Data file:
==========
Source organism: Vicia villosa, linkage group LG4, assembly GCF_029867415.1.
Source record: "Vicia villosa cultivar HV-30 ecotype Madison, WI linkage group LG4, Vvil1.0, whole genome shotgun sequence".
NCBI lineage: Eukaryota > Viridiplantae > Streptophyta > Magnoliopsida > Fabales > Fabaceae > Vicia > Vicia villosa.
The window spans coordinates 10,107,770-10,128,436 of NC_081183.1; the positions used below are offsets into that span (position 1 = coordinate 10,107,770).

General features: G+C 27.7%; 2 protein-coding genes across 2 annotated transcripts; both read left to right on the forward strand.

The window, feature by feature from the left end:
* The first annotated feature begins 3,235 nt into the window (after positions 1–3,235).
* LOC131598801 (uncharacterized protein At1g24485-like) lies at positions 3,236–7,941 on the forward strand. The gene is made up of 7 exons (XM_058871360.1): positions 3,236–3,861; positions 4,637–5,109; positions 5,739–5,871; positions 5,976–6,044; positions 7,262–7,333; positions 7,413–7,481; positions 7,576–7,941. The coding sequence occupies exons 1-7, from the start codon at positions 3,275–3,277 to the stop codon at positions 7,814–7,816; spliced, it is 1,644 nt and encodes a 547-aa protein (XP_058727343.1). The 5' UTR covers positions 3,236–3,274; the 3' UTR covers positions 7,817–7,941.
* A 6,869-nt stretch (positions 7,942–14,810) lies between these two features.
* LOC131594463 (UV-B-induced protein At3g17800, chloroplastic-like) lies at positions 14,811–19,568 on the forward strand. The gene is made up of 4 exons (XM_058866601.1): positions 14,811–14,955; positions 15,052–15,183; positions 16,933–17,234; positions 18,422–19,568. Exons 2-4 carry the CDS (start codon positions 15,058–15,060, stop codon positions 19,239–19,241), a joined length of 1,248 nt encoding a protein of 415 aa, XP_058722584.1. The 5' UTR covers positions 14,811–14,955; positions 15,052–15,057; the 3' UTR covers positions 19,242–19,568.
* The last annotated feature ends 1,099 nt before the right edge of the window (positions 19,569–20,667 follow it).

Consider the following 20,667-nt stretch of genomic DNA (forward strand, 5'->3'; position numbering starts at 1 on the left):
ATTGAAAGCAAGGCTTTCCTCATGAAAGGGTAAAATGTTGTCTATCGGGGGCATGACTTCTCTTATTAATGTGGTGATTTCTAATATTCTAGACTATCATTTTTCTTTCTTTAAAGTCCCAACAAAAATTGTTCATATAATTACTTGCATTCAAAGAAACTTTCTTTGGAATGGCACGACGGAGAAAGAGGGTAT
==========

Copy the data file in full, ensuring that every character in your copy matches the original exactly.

Source organism: Vicia villosa, linkage group LG4, assembly GCF_029867415.1.
Source record: "Vicia villosa cultivar HV-30 ecotype Madison, WI linkage group LG4, Vvil1.0, whole genome shotgun sequence".
NCBI lineage: Eukaryota > Viridiplantae > Streptophyta > Magnoliopsida > Fabales > Fabaceae > Vicia > Vicia villosa.
The window spans coordinates 10,107,770-10,128,436 of NC_081183.1; the positions used below are offsets into that span (position 1 = coordinate 10,107,770).

General features: G+C 27.7%; 2 protein-coding genes across 2 annotated transcripts; both read left to right on the forward strand.

The window, feature by feature from the left end:
* The first annotated feature begins 3,235 nt into the window (after positions 1–3,235).
* LOC131598801 (uncharacterized protein At1g24485-like) lies at positions 3,236–7,941 on the forward strand. The gene is made up of 7 exons (XM_058871360.1): positions 3,236–3,861; positions 4,637–5,109; positions 5,739–5,871; positions 5,976–6,044; positions 7,262–7,333; positions 7,413–7,481; positions 7,576–7,941. The coding sequence occupies exons 1-7, from the start codon at positions 3,275–3,277 to the stop codon at positions 7,814–7,816; spliced, it is 1,644 nt and encodes a 547-aa protein (XP_058727343.1). The 5' UTR covers positions 3,236–3,274; the 3' UTR covers positions 7,817–7,941.
* A 6,869-nt stretch (positions 7,942–14,810) lies between these two features.
* LOC131594463 (UV-B-induced protein At3g17800, chloroplastic-like) lies at positions 14,811–19,568 on the forward strand. The gene is made up of 4 exons (XM_058866601.1): positions 14,811–14,955; positions 15,052–15,183; positions 16,933–17,234; positions 18,422–19,568. Exons 2-4 carry the CDS (start codon positions 15,058–15,060, stop codon positions 19,239–19,241), a joined length of 1,248 nt encoding a protein of 415 aa, XP_058722584.1. The 5' UTR covers positions 14,811–14,955; positions 15,052–15,057; the 3' UTR covers positions 19,242–19,568.
* The last annotated feature ends 1,099 nt before the right edge of the window (positions 19,569–20,667 follow it).

Consider the following 20,667-nt stretch of genomic DNA (forward strand, 5'->3'; position numbering starts at 1 on the left):
ATTGAAAGCAAGGCTTTCCTCATGAAAGGGTAAAATGTTGTCTATCGGGGGCATGACTTCTCTTATTAATGTGGTGATTTCTAATATTCTAGACTATCATTTTTCTTTCTTTAAAGTCCCAACAAAAATTGTTCATATAATTACTTGCATTCAAAGAAACTTTCTTTGGAATGGCACGACGGAGAAAGAGGGTAT